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Liz Phair Reveals Her Mojo

An Interview with Liz Phair

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Liz Phair admits to continued frustration that, due to her gender, she only holds a limited access pass when it comes to the male dominated music business. But please note, she says she’s got nothing against guys. In fact, she’s crazy about them.

By Roxanne Ruben
ROCKRGRL, June/July 2003

Liz Phair admits to continued frustration that, due to her gender, she only holds a limited access pass when it comes to the male dominated music business. But please note, she says she’s got nothing against guys. In fact, she’s crazy about them.

Separated from her husband for the past three years, Phair sheepishly admits she still has not finalized the paperwork. She finds it comforting to have her estranged husbnad located just around the block. Does this make the woman who once penned, “Fuck and Run” old fashioned? Perhaps a bit but don’t worry, she hasn’t lost her naughty edge.

With the release of her self-titled fourth album — her first in five years — Phair is out to prove that marriage plus child (son Nick is seven) plus the subsequent demise of a marriage equals a reconfigured woman. She’s in touch with her mojo and is, once again, a one-woman sexual revolution.

The new album was recorded in Los Angeles, tapping the creative forces of Avril Lavigne producers, The Matrix, as well as Michael Penn. While Phair didn’t always see eye-to-eye with Penn, she is adamant that there was no row between the two. Basically, Phair underwent a change of creative direction based upon events in her life and needed to rework a lot of the material so it was more true to her feelings, conveying the emotional roller coaster ride she’d just emerged from.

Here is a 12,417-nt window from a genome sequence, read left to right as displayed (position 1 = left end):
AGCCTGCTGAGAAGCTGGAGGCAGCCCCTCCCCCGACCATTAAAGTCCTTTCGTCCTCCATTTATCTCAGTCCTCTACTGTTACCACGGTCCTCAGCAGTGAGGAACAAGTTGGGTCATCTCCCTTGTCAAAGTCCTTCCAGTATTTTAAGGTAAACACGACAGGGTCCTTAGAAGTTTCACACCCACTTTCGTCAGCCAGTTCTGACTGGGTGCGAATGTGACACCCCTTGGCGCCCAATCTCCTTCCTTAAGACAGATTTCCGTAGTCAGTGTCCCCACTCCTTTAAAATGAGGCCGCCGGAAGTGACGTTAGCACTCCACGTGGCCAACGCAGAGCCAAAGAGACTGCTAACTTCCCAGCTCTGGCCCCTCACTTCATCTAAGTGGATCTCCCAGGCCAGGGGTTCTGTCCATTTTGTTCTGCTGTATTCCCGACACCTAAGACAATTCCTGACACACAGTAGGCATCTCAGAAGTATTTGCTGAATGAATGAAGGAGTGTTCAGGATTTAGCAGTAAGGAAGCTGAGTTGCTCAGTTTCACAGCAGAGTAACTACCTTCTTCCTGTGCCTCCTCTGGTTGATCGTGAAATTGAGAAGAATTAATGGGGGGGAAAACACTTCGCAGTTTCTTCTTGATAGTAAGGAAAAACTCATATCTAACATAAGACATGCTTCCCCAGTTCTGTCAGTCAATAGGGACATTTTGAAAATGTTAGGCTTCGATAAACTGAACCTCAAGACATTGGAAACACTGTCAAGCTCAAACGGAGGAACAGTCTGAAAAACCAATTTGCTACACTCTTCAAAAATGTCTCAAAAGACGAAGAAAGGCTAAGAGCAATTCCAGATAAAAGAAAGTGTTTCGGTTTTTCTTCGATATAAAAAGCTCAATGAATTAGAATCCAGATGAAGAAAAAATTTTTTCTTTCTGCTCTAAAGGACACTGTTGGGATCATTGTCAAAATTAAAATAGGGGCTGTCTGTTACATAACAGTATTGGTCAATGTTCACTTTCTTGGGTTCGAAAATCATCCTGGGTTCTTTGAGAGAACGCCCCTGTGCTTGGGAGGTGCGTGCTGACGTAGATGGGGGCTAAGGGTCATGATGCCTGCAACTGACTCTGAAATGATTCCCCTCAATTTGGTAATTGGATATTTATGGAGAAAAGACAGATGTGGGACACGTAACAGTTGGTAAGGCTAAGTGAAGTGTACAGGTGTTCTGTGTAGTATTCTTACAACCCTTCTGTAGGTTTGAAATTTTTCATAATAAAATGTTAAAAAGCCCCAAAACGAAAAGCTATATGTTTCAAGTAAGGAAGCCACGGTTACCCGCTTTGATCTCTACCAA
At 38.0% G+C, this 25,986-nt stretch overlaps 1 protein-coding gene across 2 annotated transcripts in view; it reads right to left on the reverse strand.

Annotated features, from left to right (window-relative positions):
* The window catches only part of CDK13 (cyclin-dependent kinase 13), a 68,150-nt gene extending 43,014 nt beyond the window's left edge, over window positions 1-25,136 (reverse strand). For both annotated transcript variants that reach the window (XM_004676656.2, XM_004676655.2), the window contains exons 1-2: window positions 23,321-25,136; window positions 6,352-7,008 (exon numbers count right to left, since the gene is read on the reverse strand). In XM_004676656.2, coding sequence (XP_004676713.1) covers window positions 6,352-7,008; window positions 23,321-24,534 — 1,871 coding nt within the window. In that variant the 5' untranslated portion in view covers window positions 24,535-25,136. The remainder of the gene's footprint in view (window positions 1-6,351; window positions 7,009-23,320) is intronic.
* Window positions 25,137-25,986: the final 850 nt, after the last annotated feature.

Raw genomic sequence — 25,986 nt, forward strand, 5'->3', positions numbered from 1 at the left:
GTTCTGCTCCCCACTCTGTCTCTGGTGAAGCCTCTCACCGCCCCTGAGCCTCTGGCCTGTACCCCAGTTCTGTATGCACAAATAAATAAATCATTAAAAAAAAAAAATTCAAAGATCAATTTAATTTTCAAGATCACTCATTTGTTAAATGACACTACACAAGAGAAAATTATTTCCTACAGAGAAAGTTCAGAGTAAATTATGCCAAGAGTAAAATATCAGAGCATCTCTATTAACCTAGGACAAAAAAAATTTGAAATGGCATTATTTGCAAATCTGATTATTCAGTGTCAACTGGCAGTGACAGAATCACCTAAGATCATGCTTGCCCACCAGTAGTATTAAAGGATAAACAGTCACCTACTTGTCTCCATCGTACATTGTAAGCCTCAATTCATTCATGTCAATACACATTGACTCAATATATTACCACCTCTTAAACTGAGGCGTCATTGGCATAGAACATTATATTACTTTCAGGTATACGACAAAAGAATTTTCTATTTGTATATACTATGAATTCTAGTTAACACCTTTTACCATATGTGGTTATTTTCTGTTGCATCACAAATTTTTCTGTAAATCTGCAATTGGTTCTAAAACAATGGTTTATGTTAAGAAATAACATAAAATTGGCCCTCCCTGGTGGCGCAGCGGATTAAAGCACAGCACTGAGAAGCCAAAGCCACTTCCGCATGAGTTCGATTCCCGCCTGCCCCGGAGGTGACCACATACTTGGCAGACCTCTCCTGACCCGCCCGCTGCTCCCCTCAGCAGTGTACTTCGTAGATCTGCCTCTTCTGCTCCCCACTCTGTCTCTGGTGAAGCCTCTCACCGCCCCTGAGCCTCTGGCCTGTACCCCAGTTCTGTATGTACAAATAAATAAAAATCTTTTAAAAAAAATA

Phair revealed her thoughts to ROCKRGRL about life, love, and, of course, music.

Do you enjoy being single again?
Well, the divorce papers aren’t final. It’s been three years. I like the fact that I’m attached to somebody. He’s totally supportive. He lives here and helps take care of our son. What is it about women and having a man to keep the world at bay… to protect us? For me, it’s a feeling of being unsafe, not being protected enough. I hardly ever feel it now but there’s a feeling I’ll get at night sometimes. I want there to be a man in front of my life. It’s like there’s nobody driving the ship. As independent as I am, I never expected to feel this way.

Did you learn a lot about yourself going through the divorce?